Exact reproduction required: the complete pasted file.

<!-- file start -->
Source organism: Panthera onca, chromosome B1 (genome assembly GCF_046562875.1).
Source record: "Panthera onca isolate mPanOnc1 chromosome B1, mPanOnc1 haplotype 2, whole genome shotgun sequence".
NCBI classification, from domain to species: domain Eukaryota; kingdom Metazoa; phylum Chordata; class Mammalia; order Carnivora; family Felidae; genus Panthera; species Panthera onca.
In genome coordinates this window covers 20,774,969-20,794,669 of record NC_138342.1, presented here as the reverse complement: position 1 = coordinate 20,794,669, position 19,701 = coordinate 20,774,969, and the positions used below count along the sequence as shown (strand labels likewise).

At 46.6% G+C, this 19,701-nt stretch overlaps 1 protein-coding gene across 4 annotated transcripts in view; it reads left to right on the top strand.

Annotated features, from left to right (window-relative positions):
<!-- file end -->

Source organism: Panthera onca, chromosome B1 (genome assembly GCF_046562875.1).
Source record: "Panthera onca isolate mPanOnc1 chromosome B1, mPanOnc1 haplotype 2, whole genome shotgun sequence".
NCBI classification, from domain to species: domain Eukaryota; kingdom Metazoa; phylum Chordata; class Mammalia; order Carnivora; family Felidae; genus Panthera; species Panthera onca.
In genome coordinates this window covers 20,774,969-20,794,669 of record NC_138342.1, presented here as the reverse complement: position 1 = coordinate 20,794,669, position 19,701 = coordinate 20,774,969, and the positions used below count along the sequence as shown (strand labels likewise).

At 46.6% G+C, this 19,701-nt stretch overlaps 1 protein-coding gene across 4 annotated transcripts in view; it reads left to right on the top strand.

Annotated features, from left to right (window-relative positions):